NANNY STATE by David Harsanyi

NANNY STATE

How Food Fascists, Teetotaling Do-Gooders, Priggish Moralists, and Other Boneheaded Bureaucrats Are Turning America into a Nation of Children
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KIRKUS REVIEW

Denver Post columnist Harsanyi delivers a podium-thumping screed against micromanaging, moralizing busybodies from both sides of the political divide.

According to the author, Americans are in danger of infantilization by legislation. Health-conscious scaremongers have passed laws eroding the freedom to eat a trans-fat-larded monster burger, smoke a post-prandial cigarette indoors or knock back a few beers. Safety-conscious meddlers have passed regulations on sharp toys, oversized gumballs, competitive dodgeball and buckling up when driving. They’re also responsible for the inane warning labels affixed to just about everything. Morality-conscious prudes are monitoring provocative cheerleading routines and diverting FBI resources to anti-obscenity squads. Harsanyi bolsters his position with a relentless barrage of reports and statistics on legislation great and small, from the national “Click It or Ticket” seatbelt campaign and pet-care mandates in San Francisco to the federal law lowering the legal blood-alcohol level and licensing exams for florists in Louisiana. Harsanyi’s sprightly prose keeps much of this minutia afloat, but he can be awfully glib. On alcohol: “The truth is that alcohol can be as dangerous as other drugs. But primarily, we’ve learned our limitations.” He also reserves a baffling amount of vitriol for seatbelt laws, equated here to being ticketed at home for eating unhealthy foods because “there is no difference in principle when you legislate personal behavior.” His specious arguments allege that “nannies” obfuscate and cherry-pick, while he blithely does the same in rebuttal, trotting out examples of people who lost weight eating at McDonald’s, reports dismissing the dangers of second-hand smoke and statistics on how seatbelts haven’t really saved lives. Sentences here and there hint that picayune pieces of legislation serve as distractions from more egregious matters, but Harsanyi doesn't bother to be any more specific than that.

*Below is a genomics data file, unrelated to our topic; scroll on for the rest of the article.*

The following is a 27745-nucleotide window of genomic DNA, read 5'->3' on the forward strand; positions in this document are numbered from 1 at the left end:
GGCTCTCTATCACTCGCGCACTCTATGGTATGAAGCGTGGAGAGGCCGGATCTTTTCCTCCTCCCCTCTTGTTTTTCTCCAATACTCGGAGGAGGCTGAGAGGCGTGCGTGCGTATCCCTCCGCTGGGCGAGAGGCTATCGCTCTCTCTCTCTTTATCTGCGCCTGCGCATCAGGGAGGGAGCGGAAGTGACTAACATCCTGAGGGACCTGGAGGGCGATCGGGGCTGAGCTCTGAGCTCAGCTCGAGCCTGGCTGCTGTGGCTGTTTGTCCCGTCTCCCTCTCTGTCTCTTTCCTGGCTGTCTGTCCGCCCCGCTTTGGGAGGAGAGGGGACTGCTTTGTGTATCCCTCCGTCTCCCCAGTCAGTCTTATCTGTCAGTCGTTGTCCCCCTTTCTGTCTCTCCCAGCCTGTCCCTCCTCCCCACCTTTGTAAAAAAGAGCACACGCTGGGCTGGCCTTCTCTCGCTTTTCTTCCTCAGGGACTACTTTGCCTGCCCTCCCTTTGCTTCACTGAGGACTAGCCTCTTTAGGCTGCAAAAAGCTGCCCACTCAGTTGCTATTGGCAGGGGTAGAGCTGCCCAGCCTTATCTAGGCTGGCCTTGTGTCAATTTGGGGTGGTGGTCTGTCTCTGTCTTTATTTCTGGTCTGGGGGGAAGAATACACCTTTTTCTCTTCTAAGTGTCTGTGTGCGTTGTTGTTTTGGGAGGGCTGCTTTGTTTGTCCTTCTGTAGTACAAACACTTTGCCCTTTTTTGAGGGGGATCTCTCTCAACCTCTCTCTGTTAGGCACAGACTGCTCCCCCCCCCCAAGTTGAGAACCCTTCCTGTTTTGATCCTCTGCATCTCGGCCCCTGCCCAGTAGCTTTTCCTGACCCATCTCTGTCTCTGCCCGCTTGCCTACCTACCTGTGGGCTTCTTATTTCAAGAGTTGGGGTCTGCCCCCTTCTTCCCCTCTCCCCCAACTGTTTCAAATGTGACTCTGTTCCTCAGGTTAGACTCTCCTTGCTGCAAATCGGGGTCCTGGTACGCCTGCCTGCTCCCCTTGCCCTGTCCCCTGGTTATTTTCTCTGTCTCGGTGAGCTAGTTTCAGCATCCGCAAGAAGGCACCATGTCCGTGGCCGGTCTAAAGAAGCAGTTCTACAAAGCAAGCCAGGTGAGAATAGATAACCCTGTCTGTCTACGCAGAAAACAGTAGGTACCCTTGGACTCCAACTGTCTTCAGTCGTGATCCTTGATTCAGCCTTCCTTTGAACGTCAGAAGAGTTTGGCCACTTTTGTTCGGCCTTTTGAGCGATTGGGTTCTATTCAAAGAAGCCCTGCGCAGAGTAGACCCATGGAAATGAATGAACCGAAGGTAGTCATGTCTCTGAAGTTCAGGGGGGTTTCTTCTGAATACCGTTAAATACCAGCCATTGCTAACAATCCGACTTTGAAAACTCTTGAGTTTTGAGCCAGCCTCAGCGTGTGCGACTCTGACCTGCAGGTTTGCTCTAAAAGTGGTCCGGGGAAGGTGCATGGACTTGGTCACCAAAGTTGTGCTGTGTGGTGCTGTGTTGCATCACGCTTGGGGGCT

“Let’s be adults” is a refreshing message, but the text fails to rise above a retread of libertarian talking points.

Pub Date: Sept. 18th, 2007
ISBN: 978-0-7679-2432-0
Page count: 304pp
Publisher: Broadway
Review Posted Online:
Kirkus Reviews Issue: Aug. 15th, 2007